Over forty foundations have signed a pledge to provide more flexible funding to help their grantees meet emergency needs resulting from the COVID-19 pandemic.
Informed by conversations with the Trust-Based Philanthropy Project, spearheaded by the Ford Foundation, and conducted in partnership with the Council on Foundations, the pledge calls on foundations and philanthropies to help grantees move quickly to address the social and economic consequences of the pandemic in vulnerable communities. Signatories have committed to taking a range of steps, from loosening or eliminating restrictions on current grants, to postponing reporting requirements and site visits, to listening to and working with grantees to generate thoughtful, immediate responses.
Signatories include the Burroughs Wellcome Fund, California Endowment, Heinz Endowments, Meyer Memorial Trust, Nina Mason Pulliam Charitable Trust, Rockefeller Brothers Fund, and American Muslim Community, Annenberg, Barr, Brooklyn Community, David and Lucile Packard, Edward W. Hazen, JPB, Joyce, Kalamazoo Community, Lumina, Northwest Area, Oak, Overdeck Family, Robert Sterling Clark, Robert R. McCormick, Seattle, Skillman, Surdna, and William and Flora Hewlett foundations.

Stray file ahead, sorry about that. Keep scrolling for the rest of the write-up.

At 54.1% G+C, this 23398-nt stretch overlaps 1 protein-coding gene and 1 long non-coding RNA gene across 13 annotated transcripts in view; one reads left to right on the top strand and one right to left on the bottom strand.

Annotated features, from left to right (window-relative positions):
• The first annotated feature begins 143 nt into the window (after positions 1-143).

"As we experience this new reality, alongside partners and allies around the world, we must remember the remarkable impact we can make by working together," said Hilary Pennington, executive vice president of programs at the Ford Foundation. "Now, more than ever, we must join forces in a commitment to best serve our grantees, who are supporting communities on the frontlines of this global pandemic, with flexibility and resources however we can. The Ford Foundation is proud to take this pledge and we encourage our peer institutions to sign on, so our nonprofit partners can continue to propel their critical work forward."
For a complete list of signatories, see the Council on Foundations website.
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